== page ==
Julian Assange’s lawyer says the Wikileaks founder has accepted a request from Swedish prosecutors to be questioned in London over sexual assault charges.
Point of view
"The prosecutor did nothing for more than four years...That has hurt Mr Assange severely and it has also hurt both of the women."
Assange has been holed up in the Ecuadorian embassy for three years over fears he would be extradited to the US. During his time at the embassy he invited the prosecutors four times to question him there.
For his lawyer Per Samuelson, the u-turn represents a small victory but he questioned the prosecutor’s wisdom in waiting so long.
“The bottom line is, after the autumn of 2010, the prosecutor did nothing for more than four years – that’s clear breach of Swedish law. That has hurt Mr Assange severely and it has also hurt both of the women who have not had their case tried for over four years and it hurts the court because witnesses forget, time passes on and all the evidence is much worse now than it was back in 2010.”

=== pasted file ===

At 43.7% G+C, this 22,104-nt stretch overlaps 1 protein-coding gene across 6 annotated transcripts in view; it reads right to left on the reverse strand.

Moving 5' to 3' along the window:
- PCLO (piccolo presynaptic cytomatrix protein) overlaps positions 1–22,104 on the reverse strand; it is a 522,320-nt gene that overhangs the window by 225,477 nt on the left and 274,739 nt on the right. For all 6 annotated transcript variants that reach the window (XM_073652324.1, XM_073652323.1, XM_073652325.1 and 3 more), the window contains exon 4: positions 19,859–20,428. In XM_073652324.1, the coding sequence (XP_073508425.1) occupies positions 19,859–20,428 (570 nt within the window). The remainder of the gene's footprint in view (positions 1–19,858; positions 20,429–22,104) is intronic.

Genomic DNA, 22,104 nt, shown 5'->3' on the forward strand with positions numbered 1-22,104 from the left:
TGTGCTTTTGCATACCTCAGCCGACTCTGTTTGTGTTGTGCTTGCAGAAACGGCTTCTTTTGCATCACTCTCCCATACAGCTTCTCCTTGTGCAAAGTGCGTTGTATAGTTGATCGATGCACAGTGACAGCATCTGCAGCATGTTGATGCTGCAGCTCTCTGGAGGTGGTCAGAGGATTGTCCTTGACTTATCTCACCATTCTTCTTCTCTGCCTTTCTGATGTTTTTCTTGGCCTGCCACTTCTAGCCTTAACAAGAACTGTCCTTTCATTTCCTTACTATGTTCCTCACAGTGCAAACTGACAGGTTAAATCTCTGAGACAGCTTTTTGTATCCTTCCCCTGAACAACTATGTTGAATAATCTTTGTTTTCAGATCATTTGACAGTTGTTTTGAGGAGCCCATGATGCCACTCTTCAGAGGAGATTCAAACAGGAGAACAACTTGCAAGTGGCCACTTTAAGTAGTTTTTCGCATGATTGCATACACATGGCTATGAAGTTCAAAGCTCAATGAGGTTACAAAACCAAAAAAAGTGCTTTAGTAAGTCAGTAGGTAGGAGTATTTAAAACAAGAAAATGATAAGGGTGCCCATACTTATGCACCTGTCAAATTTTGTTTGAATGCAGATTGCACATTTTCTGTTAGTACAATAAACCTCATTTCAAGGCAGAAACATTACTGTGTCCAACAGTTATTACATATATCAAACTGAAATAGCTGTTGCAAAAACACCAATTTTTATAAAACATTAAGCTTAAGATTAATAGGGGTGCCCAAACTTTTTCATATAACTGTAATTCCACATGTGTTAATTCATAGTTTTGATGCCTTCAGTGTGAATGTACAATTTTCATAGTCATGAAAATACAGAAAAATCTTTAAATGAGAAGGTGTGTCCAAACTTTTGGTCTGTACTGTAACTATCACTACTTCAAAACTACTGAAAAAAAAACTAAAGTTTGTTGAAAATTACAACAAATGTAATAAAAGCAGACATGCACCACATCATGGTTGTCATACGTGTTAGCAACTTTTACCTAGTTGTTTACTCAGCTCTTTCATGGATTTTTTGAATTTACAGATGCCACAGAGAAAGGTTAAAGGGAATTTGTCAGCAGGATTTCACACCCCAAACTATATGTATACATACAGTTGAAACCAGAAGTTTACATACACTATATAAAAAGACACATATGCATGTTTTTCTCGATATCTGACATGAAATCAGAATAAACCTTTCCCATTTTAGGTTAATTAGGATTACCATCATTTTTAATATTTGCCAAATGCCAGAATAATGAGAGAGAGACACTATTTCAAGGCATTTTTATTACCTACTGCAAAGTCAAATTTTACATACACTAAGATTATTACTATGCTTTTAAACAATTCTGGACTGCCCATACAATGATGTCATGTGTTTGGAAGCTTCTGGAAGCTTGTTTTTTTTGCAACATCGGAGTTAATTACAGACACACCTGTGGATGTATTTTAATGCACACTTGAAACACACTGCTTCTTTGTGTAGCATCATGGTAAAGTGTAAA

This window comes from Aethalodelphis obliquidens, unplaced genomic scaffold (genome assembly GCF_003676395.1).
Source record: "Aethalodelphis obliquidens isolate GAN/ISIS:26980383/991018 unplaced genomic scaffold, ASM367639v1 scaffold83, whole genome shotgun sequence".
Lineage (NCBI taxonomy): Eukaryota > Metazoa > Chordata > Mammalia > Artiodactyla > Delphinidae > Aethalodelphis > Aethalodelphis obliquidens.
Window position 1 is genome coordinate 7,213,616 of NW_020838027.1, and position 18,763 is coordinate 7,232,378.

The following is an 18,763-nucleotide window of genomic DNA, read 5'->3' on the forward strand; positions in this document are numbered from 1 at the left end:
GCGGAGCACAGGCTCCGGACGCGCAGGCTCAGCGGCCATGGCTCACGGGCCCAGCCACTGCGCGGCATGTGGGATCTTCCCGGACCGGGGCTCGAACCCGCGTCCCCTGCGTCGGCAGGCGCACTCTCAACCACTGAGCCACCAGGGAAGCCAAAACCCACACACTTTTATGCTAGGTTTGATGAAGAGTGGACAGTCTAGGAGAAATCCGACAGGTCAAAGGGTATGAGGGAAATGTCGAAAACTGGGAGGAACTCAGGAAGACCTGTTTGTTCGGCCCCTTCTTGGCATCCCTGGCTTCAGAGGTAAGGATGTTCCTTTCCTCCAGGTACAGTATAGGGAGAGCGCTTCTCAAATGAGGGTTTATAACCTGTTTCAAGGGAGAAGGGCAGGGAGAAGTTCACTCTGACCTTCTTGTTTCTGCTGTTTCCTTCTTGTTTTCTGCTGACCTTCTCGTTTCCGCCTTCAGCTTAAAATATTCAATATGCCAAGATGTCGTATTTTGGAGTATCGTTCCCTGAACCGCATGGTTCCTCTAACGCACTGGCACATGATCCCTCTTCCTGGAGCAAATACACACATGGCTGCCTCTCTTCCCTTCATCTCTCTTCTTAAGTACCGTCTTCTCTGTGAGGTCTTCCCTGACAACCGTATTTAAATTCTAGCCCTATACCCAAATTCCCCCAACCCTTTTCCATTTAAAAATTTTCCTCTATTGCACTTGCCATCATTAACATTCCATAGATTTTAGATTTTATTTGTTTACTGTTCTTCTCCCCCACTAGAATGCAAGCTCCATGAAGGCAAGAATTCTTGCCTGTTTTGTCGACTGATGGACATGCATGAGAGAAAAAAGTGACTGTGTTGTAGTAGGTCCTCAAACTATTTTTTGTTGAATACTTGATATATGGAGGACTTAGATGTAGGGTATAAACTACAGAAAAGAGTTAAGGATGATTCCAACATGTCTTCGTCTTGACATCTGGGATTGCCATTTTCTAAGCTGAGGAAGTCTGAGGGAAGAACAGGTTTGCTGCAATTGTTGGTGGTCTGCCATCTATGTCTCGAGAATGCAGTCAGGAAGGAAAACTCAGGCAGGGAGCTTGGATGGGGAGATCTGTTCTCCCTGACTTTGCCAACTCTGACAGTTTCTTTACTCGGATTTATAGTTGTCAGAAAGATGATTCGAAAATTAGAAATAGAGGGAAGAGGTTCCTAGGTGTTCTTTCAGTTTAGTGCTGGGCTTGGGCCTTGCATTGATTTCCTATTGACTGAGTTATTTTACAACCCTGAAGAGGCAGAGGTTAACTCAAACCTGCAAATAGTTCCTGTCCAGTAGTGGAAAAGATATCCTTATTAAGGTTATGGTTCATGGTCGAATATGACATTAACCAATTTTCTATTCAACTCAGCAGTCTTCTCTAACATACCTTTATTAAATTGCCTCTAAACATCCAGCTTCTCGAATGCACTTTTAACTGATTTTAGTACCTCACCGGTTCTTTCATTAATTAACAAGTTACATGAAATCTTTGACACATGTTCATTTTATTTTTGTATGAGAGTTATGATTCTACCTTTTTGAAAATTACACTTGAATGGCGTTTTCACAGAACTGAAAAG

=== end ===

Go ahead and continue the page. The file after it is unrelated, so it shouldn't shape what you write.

The change in strategy comes as the charges against Assange are due to expire in August under Swedish law.
The Australian sought asylum in the Ecuadorian embassy over fears that if Britain extradited him to Sweden for questioning, he could then be sent to the US where he could be tried for one of the largest information leaks in American history.